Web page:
I just found out that Christopher Hitchens, one of the leading voices of the so-called “new atheism,” has been diagnosed and is being treated for esophageal cancer. Recently, Anderson Cooper of CNN interviewed Hitchens. The video is available online here. There is also an interesting article from the Chronicle of Higher Education commenting on Hitchens’ situation. The article is called justification by faith, and arises in reaction to Jeff Goldberg’s (of The Atlantic) interview with Hitchens. (This interview, you will be interested to know, begins with an excerpt from Dylan’s “Gates of Eden“)
What I found so very intriguing is Hitchens’ perspective on death-bed conversions. He does not deny that it is possible to have such an experience, but he wanted the interviewer and listeners to know that if there are future reports that he has had such a conversion, not to believe it. He is convinced that it will only be drugs and delirium that would cause it. A priori, he already knows that he couldn’t really have a religious conversion in the midst of his suffering. But how can one know this in advance?
I can’t see myself smiting my brow with shock or hear myself whining about how it’s all so unfair: I have been taunting the Reaper into taking a free scythe in my direction [Editorial note: Hitchens was at one time, a heavy smoker] and have now succumbed to something so predictable and banal that it bores even me. Rage would be beside the point for the same reason. . . To the dumb question “Why me?” the cosmos barely bothers to return the reply: Why not?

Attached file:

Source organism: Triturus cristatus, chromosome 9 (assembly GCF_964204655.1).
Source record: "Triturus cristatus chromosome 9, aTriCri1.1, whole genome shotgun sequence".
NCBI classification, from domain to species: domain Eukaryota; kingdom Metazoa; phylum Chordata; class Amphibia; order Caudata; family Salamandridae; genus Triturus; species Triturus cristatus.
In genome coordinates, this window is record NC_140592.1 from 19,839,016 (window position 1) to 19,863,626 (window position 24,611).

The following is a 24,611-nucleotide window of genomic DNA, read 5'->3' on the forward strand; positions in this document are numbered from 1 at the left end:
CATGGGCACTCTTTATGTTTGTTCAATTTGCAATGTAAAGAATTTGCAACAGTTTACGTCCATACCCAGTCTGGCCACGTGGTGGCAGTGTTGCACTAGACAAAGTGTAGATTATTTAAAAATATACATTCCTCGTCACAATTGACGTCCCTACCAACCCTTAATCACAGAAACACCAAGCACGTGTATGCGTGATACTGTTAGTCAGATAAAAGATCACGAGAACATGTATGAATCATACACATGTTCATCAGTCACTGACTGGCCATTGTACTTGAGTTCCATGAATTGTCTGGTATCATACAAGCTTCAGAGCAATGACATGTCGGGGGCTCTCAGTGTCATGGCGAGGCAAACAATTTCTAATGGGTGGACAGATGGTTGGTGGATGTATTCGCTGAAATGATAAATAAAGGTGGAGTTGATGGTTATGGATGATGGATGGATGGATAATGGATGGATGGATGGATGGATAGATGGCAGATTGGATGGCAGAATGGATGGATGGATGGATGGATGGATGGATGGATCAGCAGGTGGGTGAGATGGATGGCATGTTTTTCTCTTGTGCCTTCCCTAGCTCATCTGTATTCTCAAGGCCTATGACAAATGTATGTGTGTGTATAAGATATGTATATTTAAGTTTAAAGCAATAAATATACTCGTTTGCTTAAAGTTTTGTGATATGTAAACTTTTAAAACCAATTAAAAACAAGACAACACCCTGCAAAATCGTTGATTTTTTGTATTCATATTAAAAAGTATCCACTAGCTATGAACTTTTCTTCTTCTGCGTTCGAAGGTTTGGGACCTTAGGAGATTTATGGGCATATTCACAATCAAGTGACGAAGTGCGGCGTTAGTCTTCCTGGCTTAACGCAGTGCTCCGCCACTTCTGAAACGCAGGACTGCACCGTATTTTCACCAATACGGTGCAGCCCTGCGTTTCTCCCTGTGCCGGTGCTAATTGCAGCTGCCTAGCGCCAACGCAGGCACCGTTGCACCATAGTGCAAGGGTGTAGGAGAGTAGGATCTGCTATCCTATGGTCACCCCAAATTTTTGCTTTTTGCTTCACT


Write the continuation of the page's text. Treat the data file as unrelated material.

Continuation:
You have to hand it to Hitchens. He has at least taken his materialistic atheism seriously. He sees that his own state of illness is probably related to the banal material cause and effect, and he also sees that being angry is impossible. For after all, who can he be angry at? Certainly he can’t be angry at a “god” who does not exist.
But it will be fascinating to listen to Hitchens in the coming days. For though he seems resigned to his ‘fate,’ he is bound to have to grapple with some new concepts, particularly the fact that there are so many people praying for him! As he ends his reflections, he says,
Against me is the blind, emotionless alien, cheered on by some who have long wished me ill. But on the side of my continued life is a group of brilliant and selfless physicians plus an astonishing number of prayer groups. On both of these I hope to write next time if—as my father invariably said—I am spared.
I hope he is spared to write these reflections…